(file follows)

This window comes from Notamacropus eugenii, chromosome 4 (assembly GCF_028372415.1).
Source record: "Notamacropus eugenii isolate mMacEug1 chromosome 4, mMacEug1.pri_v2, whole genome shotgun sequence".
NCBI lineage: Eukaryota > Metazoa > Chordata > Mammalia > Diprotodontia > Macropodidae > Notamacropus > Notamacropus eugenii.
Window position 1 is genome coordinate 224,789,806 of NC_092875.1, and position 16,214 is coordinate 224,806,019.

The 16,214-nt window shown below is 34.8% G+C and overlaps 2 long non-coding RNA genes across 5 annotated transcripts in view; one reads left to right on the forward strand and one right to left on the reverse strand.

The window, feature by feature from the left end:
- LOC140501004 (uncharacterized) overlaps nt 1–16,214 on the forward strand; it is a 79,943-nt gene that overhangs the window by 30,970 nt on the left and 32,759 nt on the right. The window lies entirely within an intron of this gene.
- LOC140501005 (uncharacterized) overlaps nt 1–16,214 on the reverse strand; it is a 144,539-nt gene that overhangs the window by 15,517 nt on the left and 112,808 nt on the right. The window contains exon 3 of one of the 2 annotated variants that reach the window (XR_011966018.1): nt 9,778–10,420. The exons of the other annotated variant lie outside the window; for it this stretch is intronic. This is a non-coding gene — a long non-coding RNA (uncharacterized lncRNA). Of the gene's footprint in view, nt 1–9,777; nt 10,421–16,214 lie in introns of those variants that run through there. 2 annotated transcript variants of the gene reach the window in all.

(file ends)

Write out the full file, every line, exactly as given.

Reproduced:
This window comes from Notamacropus eugenii, chromosome 4 (assembly GCF_028372415.1).
Source record: "Notamacropus eugenii isolate mMacEug1 chromosome 4, mMacEug1.pri_v2, whole genome shotgun sequence".
NCBI lineage: Eukaryota > Metazoa > Chordata > Mammalia > Diprotodontia > Macropodidae > Notamacropus > Notamacropus eugenii.
Window position 1 is genome coordinate 224,789,806 of NC_092875.1, and position 16,214 is coordinate 224,806,019.

The 16,214-nt window shown below is 34.8% G+C and overlaps 2 long non-coding RNA genes across 5 annotated transcripts in view; one reads left to right on the forward strand and one right to left on the reverse strand.

The window, feature by feature from the left end:
- LOC140501004 (uncharacterized) overlaps nt 1–16,214 on the forward strand; it is a 79,943-nt gene that overhangs the window by 30,970 nt on the left and 32,759 nt on the right. The window lies entirely within an intron of this gene.
- LOC140501005 (uncharacterized) overlaps nt 1–16,214 on the reverse strand; it is a 144,539-nt gene that overhangs the window by 15,517 nt on the left and 112,808 nt on the right. The window contains exon 3 of one of the 2 annotated variants that reach the window (XR_011966018.1): nt 9,778–10,420. The exons of the other annotated variant lie outside the window; for it this stretch is intronic. This is a non-coding gene — a long non-coding RNA (uncharacterized lncRNA). Of the gene's footprint in view, nt 1–9,777; nt 10,421–16,214 lie in introns of those variants that run through there. 2 annotated transcript variants of the gene reach the window in all.